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determing the singers key

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#1 belishme



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Posted 16 May 2013 - 07:15 PM

i am enjoying your lesson.i want to ask you a  serious question,how can i know the key my singer is singing on? Because  when he/she sings,which part of his voice i have to pick her the key she or he is singinging on and how to play them.We all know singing might be changing in pitch,so,which part or how can i determin the key she is singing on
secondly,when i get the key she or he is  singing on.i hope everything i want to play will be on that ket? for  example  he/she is singing key ''G''.And i choose my octave from the key ''G'' .we know there is only one black key in octave of key '' G'' so,if i want to play the chord.do i need  to play all my chords on octave of key ''G'' ? Which my ''C'' major  chrod will be key ''G'' and my ''D'' major chord will be on key ''A'' .'Am right 

i also find it difficult to play by ear.is there  any techniques to know which keys to play if i want to play any song on the piano?

#2 Will Barrow

Will Barrow

    Author: Learn & Master Piano

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Posted 31 May 2013 - 01:13 PM

     Hey belishme,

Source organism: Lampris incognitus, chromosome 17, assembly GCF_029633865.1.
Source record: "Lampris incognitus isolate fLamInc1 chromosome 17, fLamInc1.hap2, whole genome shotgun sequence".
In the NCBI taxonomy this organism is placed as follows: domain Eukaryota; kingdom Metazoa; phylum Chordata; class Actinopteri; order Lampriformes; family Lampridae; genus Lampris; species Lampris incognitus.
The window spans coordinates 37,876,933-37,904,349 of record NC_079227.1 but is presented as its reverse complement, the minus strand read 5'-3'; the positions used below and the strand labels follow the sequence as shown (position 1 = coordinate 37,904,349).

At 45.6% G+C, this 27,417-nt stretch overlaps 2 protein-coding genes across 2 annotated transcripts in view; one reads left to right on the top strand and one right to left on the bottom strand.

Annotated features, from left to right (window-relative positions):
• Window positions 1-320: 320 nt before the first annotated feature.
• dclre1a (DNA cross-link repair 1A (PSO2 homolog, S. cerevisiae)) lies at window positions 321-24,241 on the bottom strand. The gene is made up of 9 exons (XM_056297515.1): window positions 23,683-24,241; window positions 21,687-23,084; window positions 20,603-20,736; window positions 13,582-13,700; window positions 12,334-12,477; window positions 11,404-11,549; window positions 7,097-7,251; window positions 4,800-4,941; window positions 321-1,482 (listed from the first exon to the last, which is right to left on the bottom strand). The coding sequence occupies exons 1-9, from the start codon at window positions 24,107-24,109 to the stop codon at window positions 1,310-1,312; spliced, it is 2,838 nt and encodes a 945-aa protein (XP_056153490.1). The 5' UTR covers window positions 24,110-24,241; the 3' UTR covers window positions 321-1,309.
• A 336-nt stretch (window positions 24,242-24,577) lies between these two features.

To know the key a singer is singing in,we must know the harmonic structure of the song[it's chords]and how they relate to the melody being sung. If I hear someone singing "Happy Birthday",for example,I know the first phrase ["Happy Birthday to You"] contains melody notes from the key we're in [5,5,6,5 up to ,7] that are supported by a  chord [the 1 chord]. If I find [i.e.by plunking around on the keyboard] that the singer is singing on this phrase the notes G-G-A-G-C-B, then I know[through this melody to chord relationship] that the chord supporting that melodic phrase is C major.So,we are in the key of C,as it's the 1 chord in C major.Developing the ability to play a song by ear involves 1]being able to pick out the melody-which involves pitches,intervals and rhythms and 2]being able to find the chords that support the melody-again with pitches,intervals,rhythms and chord "qualities"[i.e. major,minor,etc]. The best way to do this is to take a simple melody that you already know[so that it's firmly established in your ear]and VERY SLOWLY pick out its notes.Singing the melody you're picking out helps too.It would also help to find a very simple sheet music version of this tune that supplies its chord structure.Get the key and starting note from this sheet music version and put it away-bringing it back to check your work,and the chord structure of the tune.This is just one idea for how to get going with playing by ear.The more you work at developing your ear for pitches,intervals,rhythms and chords the more skill you have at playing by ear.It's a building block process that takes a long time,and if you enjoy the PROCESS,challenging though it may be,you'll be more likely to continue with it.Hope this helps.Happy playing,     Will

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